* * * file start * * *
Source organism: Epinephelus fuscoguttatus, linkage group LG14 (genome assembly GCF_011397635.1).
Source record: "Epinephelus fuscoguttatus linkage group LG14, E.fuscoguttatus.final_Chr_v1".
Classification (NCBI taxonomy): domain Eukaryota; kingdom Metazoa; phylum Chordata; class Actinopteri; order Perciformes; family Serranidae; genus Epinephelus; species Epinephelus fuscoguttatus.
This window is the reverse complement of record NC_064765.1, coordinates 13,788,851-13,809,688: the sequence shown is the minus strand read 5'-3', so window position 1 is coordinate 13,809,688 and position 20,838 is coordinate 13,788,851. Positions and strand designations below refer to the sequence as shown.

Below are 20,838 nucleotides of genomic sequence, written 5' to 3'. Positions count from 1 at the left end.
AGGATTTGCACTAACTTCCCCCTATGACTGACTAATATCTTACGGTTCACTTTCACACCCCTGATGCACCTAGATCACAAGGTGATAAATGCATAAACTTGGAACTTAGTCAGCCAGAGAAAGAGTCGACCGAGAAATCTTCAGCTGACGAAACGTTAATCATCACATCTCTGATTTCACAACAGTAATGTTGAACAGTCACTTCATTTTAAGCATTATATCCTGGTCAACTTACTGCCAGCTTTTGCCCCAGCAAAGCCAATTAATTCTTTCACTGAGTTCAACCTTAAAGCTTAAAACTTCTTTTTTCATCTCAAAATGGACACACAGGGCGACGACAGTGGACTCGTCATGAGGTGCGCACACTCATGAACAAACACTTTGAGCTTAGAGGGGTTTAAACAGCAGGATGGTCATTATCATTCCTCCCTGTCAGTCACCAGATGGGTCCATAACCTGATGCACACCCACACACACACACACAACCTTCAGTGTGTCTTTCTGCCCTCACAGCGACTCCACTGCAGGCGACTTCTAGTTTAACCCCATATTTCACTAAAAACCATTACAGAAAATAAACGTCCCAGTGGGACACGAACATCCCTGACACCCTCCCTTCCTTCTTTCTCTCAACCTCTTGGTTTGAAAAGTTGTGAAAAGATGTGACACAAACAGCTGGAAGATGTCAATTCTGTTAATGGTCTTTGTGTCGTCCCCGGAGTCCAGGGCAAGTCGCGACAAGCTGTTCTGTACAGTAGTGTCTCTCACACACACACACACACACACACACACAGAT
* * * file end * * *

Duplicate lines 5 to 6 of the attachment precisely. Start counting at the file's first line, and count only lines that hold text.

Below are 20,838 nucleotides of genomic sequence, written 5' to 3'. Positions count from 1 at the left end.
AGGATTTGCACTAACTTCCCCCTATGACTGACTAATATCTTACGGTTCACTTTCACACCCCTGATGCACCTAGATCACAAGGTGATAAATGCATAAACTTGGAACTTAGTCAGCCAGAGAAAGAGTCGACCGAGAAATCTTCAGCTGACGAAACGTTAATCATCACATCTCTGATTTCACAACAGTAATGTTGAACAGTCACTTCATTTTAAGCATTATATCCTGGTCAACTTACTGCCAGCTTTTGCCCCAGCAAAGCCAATTAATTCTTTCACTGAGTTCAACCTTAAAGCTTAAAACTTCTTTTTTCATCTCAAAATGGACACACAGGGCGACGACAGTGGACTCGTCATGAGGTGCGCACACTCATGAACAAACACTTTGAGCTTAGAGGGGTTTAAACAGCAGGATGGTCATTATCATTCCTCCCTGTCAGTCACCAGATGGGTCCATAACCTGATGCACACCCACACACACACACACAACCTTCAGTGTGTCTTTCTGCCCTCACAGCGACTCCACTGCAGGCGACTTCTAGTTTAACCCCATATTTCACTAAAAACCATTACAGAAAATAAACGTCCCAGTGGGACACGAACATCCCTGACACCCTCCCTTCCTTCTTTCTCTCAACCTCTTGGTTTGAAAAGTTGTGAAAAGATGTGACACAAACAGCTGGAAGATGTCAATTCTGTTAATGGTCTTTGTGTCGTCCCCGGAGTCCAGGGCAAGTCGCGACAAGCTGTTCTGTACAGTAGTGTCTCTCACACACACACACACACACACACACACAGAT